PHILADELPHIA (WPVI) -- The iconic sphinx at the Penn Museum is on the move!
On Tuesday morning, the largest sphinx in the western hemisphere moved its first few feet. It will travel 250 feet to its new home in the main entrance hall, which is being redesigned.
The interior move started Tuesday. The exterior move is happening Wednesday, ahead of schedule. There will be viewing areas for the public with museum admission.
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Curator Jen Wegner explained, "This is a massive undertaking."
The Sphinx of Ramses II is 3,000 years old and weighs 25,000 pounds. It originally came to Philadelphia in 1913.
Moving an artifact of this size, of this age, poses a number of logistical concerns.
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"Of course, the number one concern is the safety of the people doing the project and the safety of the artifact as well," pointed out Wegner.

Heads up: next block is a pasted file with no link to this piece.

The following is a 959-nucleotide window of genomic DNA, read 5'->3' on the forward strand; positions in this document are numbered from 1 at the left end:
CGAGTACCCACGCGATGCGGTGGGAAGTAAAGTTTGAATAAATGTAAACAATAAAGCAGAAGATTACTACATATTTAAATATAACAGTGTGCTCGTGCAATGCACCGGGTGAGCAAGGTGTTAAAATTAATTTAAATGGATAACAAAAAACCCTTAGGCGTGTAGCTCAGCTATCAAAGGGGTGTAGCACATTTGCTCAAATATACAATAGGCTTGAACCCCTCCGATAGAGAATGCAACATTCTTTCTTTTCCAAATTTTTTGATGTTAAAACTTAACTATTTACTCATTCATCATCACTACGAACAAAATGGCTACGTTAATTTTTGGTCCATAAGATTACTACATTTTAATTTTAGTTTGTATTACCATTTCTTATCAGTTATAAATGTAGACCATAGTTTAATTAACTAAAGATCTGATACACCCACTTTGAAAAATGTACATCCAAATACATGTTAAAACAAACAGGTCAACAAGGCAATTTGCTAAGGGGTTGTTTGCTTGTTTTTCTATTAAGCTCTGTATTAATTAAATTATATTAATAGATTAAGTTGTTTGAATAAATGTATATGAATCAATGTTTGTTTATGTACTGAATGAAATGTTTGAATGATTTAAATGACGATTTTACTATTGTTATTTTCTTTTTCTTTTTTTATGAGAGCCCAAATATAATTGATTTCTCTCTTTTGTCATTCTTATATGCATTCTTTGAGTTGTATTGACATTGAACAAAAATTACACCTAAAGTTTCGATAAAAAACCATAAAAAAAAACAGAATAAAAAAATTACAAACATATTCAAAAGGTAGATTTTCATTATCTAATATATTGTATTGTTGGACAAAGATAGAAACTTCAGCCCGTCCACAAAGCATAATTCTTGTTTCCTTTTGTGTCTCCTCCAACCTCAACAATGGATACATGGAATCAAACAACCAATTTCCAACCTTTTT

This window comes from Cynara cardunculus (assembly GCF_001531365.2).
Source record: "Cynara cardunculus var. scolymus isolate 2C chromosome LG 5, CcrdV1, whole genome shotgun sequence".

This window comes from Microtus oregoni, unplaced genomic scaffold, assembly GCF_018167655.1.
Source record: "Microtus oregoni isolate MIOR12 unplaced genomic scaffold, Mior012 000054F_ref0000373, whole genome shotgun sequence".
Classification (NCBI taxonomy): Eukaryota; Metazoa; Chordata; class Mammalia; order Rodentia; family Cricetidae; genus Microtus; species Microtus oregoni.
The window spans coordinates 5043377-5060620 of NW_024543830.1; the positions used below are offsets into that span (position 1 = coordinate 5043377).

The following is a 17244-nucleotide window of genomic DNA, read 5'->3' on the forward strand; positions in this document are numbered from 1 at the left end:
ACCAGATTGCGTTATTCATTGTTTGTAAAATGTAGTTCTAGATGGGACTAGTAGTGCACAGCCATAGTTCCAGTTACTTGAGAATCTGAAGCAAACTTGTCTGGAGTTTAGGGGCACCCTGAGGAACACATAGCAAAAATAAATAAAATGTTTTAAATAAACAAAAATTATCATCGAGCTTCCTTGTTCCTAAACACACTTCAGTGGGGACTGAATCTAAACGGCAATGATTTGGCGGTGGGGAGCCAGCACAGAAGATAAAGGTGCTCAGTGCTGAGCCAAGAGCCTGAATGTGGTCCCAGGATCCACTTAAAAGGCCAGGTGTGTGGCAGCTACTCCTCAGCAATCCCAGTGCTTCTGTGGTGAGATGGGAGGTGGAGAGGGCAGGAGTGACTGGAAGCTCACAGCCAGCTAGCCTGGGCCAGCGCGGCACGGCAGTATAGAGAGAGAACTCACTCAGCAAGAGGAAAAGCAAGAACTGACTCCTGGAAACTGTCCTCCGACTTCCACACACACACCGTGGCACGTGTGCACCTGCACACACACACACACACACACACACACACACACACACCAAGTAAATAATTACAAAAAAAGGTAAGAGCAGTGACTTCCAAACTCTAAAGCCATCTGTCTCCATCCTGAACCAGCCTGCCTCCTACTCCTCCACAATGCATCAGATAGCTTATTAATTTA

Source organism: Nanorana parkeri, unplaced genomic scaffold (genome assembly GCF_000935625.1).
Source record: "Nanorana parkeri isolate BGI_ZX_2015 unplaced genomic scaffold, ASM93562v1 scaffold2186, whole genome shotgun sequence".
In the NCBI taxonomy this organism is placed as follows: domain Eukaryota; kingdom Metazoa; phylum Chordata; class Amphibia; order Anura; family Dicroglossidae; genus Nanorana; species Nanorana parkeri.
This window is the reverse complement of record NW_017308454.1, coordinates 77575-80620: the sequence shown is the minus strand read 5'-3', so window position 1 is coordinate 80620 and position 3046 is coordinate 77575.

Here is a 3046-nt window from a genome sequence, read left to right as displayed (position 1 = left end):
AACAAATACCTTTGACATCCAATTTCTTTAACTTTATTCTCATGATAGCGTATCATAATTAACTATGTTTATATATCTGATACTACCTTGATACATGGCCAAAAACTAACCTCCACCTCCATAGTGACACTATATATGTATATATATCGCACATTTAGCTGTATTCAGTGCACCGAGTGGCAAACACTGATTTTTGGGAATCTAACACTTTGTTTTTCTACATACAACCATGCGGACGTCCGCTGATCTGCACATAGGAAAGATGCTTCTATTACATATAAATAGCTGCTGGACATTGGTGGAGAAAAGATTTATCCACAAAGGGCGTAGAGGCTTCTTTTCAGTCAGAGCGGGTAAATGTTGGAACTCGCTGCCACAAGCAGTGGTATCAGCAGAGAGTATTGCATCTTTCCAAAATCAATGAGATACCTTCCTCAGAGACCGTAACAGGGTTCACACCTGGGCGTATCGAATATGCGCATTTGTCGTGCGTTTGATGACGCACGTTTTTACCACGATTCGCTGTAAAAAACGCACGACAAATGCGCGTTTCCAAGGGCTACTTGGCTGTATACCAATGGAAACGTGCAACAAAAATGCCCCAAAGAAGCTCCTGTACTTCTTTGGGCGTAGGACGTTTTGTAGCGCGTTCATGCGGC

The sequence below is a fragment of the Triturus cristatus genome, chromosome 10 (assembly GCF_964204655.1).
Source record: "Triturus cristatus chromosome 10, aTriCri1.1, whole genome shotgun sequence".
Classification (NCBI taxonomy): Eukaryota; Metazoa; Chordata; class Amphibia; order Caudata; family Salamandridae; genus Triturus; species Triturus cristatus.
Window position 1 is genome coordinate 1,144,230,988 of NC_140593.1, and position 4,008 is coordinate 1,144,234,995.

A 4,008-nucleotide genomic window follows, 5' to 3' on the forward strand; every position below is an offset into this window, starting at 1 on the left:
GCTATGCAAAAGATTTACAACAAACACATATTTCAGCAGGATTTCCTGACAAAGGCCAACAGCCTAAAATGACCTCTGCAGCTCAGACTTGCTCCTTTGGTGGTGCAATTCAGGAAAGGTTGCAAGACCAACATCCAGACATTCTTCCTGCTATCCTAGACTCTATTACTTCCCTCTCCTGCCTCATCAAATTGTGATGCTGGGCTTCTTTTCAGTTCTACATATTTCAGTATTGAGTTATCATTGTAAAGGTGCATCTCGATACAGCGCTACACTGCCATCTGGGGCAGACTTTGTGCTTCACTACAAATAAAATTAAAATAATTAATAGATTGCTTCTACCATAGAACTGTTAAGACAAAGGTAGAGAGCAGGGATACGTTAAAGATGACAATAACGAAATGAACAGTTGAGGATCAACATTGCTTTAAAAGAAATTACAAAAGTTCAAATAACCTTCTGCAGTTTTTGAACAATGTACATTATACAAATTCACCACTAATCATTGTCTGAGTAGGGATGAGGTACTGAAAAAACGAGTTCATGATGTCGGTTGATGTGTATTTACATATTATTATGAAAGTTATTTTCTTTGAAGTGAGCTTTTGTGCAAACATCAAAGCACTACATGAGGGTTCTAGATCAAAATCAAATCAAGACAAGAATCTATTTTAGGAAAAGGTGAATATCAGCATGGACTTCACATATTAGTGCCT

This sphinx must go through doorways, throughout window frames. It will travel along a slightly inclined ramp through the inner courtyard up into the redesigned gallery space, where it will take center stage.
"There is a system of air dollies that uses pressurized air to lift very heavy weight. So, there are four of those dollies under each corner of the sphinx. The air allows it to slide, almost like an air hockey table," described Wegner.
The sphinx moved into the Egypt gallery in 1926. This will be the first time it has seen daylight in nearly a century.
Structural engineers worked to determine how to safely accommodate the statue's weight elsewhere in the building.
The sphinx is expected to reach its new home on Wednesday, but you won't be able to visit just yet.
The new main entrance will open to the public on November 16. On that day, the Penn Museum will also unveil its reimagined Mexico and Central America Gallery, Africa Galleries, and a 614 seat auditorium.
Sphinx at Penn Museum is on the move
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